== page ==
Thesis title: 'Decolonising White Africa: Examining the Experiences of Algerians and Kenyans'
Supervisor: Dr Stephen Tyre
While an undergraduate at Keele University I became interested in how racial and social hierarchies were constructed within the British Empire. This curiosity was fuelled in part by how such factors had impacted upon the history of my own family, with my surname Daglish being a likely corruption or Anglicisation of the Gaelic name Dalglish. I graduated from Keele with a double first class honours degree in History and Politics, with my final year dissertation that examined how the settler community of colonial Kenya interacted from 1895 to 1939 receiving the Dame Victoria Wedgewood History Dissertation Prize.
In 2013 I came to the University of St. Andrews to study an M.Litt in Modern History. My masters thesis expanded upon my undergraduate work. Once again returning to Kenya, I explored how relations during the Second World War developed between the settler elite and the political establishment in the London metropole.
Supervised by Dr. Stephen Tyre who oversaw my masters dissertation, I began my PhD in Modern History in 2014, working under the tentative title of 'Decolonising White Africa: Examining the Experiences of Algerians and Kenyans' . Extending the scope of my study by incorporating an Anglo-Franco comparison, I hope to make use of extensive oral history studies that I will conduct myself, as well as new emerging materials thanks to increased digitisation of primary sources, to challenge previously partisan work and produce a more detailed history of white Africans during the second half of the twentieth century. Ultimately, I hope to discern how those white Africans that remained in former colonial states came to perceive themselves, how shared memory and cultural identity were shaped in the decades following decolonisation, and to what extent political rhetoric from the metropole influenced African politics.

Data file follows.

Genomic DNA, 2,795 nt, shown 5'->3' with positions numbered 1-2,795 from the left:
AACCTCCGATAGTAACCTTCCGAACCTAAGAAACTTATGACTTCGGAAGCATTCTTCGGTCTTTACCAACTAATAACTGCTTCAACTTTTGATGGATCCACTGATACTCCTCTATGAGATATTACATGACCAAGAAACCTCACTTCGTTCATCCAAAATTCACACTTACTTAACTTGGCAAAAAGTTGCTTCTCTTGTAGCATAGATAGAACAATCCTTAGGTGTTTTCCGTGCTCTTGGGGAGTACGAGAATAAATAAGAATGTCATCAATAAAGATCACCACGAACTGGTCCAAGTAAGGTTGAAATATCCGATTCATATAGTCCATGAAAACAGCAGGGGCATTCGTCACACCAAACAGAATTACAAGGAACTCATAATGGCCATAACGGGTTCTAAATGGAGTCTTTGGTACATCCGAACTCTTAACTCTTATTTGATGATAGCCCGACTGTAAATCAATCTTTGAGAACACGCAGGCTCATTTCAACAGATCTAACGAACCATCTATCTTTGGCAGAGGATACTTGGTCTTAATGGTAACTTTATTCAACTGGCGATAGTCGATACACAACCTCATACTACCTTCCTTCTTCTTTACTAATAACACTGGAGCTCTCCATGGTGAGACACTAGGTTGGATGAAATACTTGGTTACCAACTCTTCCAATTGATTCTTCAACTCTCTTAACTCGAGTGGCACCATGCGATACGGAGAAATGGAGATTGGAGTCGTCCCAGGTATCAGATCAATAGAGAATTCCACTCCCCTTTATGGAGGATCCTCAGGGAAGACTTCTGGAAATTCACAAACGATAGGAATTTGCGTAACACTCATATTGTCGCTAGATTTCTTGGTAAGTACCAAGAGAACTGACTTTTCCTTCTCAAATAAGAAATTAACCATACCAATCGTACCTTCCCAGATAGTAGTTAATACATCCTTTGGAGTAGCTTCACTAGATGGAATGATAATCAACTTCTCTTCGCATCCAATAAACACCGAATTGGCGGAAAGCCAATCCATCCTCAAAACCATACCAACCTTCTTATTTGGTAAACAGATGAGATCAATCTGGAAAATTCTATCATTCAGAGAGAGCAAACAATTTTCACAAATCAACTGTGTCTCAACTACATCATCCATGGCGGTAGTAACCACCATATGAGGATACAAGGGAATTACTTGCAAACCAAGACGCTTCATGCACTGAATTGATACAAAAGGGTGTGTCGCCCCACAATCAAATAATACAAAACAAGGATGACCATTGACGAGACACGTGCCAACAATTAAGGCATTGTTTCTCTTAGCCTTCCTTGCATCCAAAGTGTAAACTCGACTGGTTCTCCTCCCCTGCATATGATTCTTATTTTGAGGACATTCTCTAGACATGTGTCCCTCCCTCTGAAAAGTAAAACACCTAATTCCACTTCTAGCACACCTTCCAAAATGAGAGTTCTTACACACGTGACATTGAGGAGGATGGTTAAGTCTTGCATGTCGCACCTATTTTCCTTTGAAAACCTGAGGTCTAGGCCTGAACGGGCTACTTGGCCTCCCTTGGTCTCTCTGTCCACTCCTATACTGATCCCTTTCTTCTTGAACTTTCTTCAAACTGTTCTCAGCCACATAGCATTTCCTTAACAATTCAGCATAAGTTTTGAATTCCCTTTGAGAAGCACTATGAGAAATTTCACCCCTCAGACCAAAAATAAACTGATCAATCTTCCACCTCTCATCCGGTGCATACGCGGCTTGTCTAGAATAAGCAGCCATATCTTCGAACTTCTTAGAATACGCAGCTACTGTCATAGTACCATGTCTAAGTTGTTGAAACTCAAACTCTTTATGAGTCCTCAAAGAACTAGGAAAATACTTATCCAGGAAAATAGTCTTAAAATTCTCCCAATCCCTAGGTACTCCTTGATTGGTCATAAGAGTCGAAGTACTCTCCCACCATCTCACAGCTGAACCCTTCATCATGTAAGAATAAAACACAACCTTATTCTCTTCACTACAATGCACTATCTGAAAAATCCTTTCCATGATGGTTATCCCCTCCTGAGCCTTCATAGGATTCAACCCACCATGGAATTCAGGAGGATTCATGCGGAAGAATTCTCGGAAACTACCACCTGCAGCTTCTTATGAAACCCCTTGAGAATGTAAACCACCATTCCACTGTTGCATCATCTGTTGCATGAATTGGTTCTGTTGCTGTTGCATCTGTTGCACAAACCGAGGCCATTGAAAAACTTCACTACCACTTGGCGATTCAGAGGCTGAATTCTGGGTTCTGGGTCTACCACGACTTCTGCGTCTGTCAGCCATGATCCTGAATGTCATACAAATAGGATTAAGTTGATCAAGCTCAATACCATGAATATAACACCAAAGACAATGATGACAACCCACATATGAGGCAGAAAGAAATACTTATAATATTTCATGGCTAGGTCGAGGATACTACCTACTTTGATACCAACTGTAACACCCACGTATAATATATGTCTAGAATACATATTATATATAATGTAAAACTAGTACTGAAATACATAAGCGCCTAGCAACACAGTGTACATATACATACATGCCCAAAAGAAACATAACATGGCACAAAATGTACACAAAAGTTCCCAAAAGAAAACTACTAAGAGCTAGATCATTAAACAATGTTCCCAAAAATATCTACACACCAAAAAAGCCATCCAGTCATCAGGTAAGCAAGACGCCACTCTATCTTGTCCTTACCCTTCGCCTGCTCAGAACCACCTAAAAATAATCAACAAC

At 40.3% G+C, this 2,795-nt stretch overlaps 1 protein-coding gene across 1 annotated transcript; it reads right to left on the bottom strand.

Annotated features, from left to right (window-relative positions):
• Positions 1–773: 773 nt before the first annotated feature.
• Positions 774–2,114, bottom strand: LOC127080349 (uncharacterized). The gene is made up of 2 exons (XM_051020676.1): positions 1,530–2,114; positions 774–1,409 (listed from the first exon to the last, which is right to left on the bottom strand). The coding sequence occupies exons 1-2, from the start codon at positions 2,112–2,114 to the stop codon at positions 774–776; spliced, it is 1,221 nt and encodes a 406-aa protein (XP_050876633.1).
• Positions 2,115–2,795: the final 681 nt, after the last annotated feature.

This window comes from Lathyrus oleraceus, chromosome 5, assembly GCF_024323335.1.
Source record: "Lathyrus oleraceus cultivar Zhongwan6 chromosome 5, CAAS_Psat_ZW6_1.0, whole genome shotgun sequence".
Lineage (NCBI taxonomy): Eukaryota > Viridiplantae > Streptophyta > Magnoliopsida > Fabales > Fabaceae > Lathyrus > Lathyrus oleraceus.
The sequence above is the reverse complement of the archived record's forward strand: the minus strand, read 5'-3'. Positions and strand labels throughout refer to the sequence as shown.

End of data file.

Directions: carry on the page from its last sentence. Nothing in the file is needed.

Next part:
Review of Prisoners of Rhodesia: Inmates and Detainees in the Struggle for Zimbabwean Liberation, 1960-1980 by Munyaradzi Bryn Munochiveyi, Oral History, Autumn 2016, Volume 44, No. 2.
Review of Zimbabwe’s Migrants and South Africa’s Border Farms: The Roots of Impermanence by Maxim Bolt, Reviews in History (August 2016), review no. 1969.
"Lights, Camera, Mau Mau: Examining the production of Safari (1956) and the shaping of contemporary events into popular media." Presented at the Institut FrançaisWorkshop, Scotland - December 2016.
"Considering "...the baddest and the boldest of a bold, bad gang" -Ewart Grogan: The internal workings of the white Kenyan elite in the first half of the twentieth century." Presented at The Britain and the World Conference, King's College London, England - June 2016
"The White Kenyan Stigma: Considering the depictions of colonials within historical literature." Presented at the Late Modern History Research Seminar, University of St. Andrews, Scotland - April 2016
"Examining the Limitations of Oral Testimonials in the Mau Mau Emergency: A Case Study of Dr. Reginald Southcomb Bunny." Presented at the Historical Perspectives Conference, University of St. Andrews, Scotland - June 2015
“'However, one must keep smiling.'-Sir Robert Brooke-Popham. The Relationship and Political Discourse Between the London Elite and White Kenyan Settler Elite, c. 1930-1945. ”
Presented at the History and Cultures Workshop, University of Birmingham, England - February 2015
Russell Trust Award (2015)
President of the Historical Perspectives Society